Compared to the millions of sites that make up the deep web, the dark web, according to experts, contains a range somewhere between 10,000-100,000 sites at one time. Sites on the dark web can be temporary and “mobile” because anonymity and privacy is important and because illegal sites are sometimes shut down by law enforcement, when discovered.
How does the Tor browser work?
Every device has an assigned IP address. Whenever you use the internet, your movements can be followed and traced using this address. The IP address allows information to be stored and remembered for use later, which can be helpful in saving time, but it also tracks how and where the device is used.
TOR’s browser looks like other browsers, but the difference is what happens behind the scenes. If you’re located in one area of the country and want to search a site hosted in a different state, you are not directly routed there with TOR, as with other browsers. TOR can route your IP address through an entire network of computers positioned around the world in order to disguise where you are and who is searching and looking for information.
Due to anonymizing, the browser may run more slowly, and some websites may not allow you access because they’ve chosen to block traffic from TOR.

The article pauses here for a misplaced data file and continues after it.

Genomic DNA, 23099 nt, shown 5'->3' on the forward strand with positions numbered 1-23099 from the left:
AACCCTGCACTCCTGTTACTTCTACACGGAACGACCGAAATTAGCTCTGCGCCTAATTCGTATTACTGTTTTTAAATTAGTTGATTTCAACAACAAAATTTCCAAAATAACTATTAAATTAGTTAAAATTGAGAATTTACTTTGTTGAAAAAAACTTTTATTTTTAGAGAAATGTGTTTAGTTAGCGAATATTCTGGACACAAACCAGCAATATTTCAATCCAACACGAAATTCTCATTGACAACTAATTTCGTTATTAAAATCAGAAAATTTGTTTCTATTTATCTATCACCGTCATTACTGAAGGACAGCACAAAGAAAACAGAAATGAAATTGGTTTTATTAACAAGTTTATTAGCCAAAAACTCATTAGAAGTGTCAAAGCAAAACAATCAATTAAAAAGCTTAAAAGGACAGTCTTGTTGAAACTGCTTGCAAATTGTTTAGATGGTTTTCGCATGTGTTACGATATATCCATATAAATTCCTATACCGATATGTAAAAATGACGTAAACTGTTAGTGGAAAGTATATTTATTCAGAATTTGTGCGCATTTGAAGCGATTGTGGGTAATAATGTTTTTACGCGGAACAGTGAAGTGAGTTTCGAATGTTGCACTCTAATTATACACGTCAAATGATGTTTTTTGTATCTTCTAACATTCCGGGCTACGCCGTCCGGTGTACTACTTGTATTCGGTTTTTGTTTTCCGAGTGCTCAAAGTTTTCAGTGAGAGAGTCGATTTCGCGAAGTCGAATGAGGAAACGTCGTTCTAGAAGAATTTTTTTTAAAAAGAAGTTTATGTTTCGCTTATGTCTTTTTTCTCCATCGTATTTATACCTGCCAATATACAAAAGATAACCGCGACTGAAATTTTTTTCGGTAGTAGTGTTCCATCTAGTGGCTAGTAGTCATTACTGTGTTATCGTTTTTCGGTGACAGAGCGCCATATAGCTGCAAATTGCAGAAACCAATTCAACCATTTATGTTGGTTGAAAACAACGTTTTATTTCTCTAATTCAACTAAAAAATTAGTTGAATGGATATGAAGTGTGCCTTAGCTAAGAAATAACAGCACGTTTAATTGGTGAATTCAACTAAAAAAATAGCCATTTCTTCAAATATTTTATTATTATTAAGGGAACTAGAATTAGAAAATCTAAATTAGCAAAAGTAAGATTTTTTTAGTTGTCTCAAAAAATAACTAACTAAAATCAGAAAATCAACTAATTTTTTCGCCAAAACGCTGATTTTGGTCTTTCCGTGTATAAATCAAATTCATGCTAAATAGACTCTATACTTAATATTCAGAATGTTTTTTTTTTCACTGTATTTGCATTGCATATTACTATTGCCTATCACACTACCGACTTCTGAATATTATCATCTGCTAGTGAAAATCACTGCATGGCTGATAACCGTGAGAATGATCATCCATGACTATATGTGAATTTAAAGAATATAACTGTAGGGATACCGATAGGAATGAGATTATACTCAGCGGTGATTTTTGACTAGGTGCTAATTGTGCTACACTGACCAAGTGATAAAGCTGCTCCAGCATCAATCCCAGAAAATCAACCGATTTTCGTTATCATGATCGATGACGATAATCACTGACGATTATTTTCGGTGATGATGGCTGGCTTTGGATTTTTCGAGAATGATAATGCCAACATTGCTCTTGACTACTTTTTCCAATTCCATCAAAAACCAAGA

What will I find on the dark web?
The dark web and its existence has made headlines over the years when one criminal ring or another has been caught and shut down. One notorious online black market was the Silk Road. This was like the dark version of E-bay where things like drugs, weapons, and many scarier things were auctioned off. This site was shut down by law enforcement in 2013. In 2015, the founder was sentenced to life in prison, but other sites continue to arise and replace it.
Encountering questionable, illegal, and ugly behavior on the dark web is very possible. This could include things like child pornography, the sale of human organs, human/sex trafficking, murder for hire, weapons, drugs, and stolen information (including credit card, bank, identity, etc.).